My Theory of Personality
Personality refers to a combination of long-lasting and distinctive behaviors, thoughts, motives, and emotion that typify how we react and adapt to other people and situations.(Plotnik, 2012) Many psychologists, like Freud, theorize that it is a combination of many factors that affect the personality. Many of these factors ranging from early childhood development and unconsciousness to rewards and punishments. I have chosen four concepts that I believe contribute the most to the development of the personality and will explain why. The concepts I have chosen to be part of my very own personality theory are: childhood experiences, interpretation of experiences, and observable behavior.
Alfred Adler, an Austrian medical doctor and psychologist, once said that we develop our desires and drives during our childhood then our whole adulthood becomes affected by these childhood experiences. People keep striving during their adulthood to fulfill the desires they have developed during childhood. (Radwan, 2008) Childhood experiences are the first lessons you learn, the first observations you see, and are what I believe to be the basis of personality in adulthood. For example, if a child grows up with an overprotective family, she/he will learn to fear strangers and have a lot of insecurities. But in adulthood they will have to deal with that fear, in such a way that it might transfer to another fear like a fear of taking risks or trying new things. Growing up, there are always situations when you have to meet new people or interact with strangers, and sooner or later you get over the insecurities you have about meeting new people and become friendlier, or you keep your anthropophobia and become very isolated. Personality traits you learn at a young age sticks with you throughout your life even if you forget about them, you're unconscious mind still puts them in to effect on a daily basis.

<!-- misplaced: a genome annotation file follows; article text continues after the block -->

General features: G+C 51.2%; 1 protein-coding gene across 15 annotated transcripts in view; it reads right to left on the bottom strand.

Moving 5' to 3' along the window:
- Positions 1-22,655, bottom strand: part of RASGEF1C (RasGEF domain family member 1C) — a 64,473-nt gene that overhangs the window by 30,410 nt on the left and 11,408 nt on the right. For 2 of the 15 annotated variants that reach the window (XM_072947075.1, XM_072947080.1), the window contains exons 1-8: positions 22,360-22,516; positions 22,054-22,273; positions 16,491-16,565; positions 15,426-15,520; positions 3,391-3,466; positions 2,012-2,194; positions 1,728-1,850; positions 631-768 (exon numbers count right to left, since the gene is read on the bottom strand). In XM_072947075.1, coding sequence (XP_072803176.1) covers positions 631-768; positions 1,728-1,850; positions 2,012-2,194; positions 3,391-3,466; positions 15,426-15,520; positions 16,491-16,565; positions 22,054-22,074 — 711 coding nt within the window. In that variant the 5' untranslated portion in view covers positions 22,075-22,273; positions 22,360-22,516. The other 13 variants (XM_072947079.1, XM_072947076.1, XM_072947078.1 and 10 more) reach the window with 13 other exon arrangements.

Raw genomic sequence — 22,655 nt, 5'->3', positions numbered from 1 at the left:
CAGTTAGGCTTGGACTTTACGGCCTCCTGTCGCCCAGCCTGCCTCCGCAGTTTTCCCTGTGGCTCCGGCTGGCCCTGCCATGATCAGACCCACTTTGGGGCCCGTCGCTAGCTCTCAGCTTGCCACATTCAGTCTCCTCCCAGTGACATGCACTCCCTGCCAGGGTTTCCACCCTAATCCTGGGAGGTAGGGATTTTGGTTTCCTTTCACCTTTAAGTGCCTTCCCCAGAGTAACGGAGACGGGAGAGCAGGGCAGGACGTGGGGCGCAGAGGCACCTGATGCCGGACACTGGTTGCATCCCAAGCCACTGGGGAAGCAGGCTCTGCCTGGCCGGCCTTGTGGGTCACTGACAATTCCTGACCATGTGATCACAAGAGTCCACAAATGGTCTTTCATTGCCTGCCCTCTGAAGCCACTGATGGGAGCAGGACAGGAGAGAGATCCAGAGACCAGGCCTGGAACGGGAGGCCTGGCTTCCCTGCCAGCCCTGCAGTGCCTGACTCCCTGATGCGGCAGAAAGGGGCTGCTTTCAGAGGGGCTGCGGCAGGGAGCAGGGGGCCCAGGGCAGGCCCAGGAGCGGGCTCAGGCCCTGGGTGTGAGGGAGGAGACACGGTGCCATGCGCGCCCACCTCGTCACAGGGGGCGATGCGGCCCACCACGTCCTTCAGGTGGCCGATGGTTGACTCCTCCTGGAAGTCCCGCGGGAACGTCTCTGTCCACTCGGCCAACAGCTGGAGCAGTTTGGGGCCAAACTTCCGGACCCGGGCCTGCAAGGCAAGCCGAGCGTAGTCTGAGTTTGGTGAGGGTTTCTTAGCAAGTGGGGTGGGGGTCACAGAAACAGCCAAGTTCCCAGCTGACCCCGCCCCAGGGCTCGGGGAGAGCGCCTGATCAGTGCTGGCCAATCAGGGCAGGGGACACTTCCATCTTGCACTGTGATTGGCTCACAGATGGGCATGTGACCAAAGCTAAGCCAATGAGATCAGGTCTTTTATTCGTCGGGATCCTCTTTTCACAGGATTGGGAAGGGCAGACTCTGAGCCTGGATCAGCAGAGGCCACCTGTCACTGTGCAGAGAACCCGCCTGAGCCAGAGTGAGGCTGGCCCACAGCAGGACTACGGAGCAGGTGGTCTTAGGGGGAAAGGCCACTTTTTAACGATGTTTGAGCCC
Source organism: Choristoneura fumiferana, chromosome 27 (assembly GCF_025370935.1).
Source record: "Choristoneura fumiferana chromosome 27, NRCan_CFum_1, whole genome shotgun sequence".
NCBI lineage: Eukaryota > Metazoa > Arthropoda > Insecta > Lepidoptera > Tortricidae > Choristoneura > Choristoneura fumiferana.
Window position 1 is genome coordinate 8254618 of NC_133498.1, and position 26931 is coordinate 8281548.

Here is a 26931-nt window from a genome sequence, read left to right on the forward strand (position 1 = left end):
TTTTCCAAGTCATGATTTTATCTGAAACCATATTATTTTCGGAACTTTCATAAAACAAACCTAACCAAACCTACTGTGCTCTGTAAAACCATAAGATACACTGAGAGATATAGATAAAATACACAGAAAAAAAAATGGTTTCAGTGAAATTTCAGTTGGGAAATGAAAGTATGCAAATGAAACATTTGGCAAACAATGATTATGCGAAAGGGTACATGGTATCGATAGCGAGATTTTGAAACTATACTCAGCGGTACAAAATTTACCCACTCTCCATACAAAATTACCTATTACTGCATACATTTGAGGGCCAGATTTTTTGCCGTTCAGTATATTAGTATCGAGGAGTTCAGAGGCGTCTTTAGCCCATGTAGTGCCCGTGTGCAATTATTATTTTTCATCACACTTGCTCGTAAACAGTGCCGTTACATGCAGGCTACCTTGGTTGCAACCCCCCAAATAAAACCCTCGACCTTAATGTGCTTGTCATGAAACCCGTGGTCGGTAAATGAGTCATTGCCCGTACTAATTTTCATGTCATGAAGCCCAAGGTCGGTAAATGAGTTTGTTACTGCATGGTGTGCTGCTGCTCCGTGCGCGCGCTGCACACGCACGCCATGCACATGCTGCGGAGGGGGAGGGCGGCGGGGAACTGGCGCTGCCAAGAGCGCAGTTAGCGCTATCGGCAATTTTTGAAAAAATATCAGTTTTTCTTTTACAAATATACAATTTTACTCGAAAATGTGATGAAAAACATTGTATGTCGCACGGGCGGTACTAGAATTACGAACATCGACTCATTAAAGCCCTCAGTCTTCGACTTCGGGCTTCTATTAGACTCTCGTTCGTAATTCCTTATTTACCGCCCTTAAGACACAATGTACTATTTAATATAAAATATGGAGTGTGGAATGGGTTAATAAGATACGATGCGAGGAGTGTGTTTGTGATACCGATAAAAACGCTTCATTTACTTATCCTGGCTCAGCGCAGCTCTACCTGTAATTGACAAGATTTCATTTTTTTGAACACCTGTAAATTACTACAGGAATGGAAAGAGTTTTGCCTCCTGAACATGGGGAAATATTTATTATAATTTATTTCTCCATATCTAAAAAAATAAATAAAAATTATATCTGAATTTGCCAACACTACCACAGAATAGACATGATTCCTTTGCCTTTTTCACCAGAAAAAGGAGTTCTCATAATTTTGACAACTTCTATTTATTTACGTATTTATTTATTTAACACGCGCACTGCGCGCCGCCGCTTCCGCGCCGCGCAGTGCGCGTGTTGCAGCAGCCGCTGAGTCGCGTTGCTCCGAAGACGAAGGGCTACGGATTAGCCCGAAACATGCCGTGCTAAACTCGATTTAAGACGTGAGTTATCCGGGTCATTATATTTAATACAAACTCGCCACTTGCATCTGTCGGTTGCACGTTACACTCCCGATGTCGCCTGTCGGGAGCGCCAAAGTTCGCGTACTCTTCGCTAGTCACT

Interpretation of experiences very from person to...
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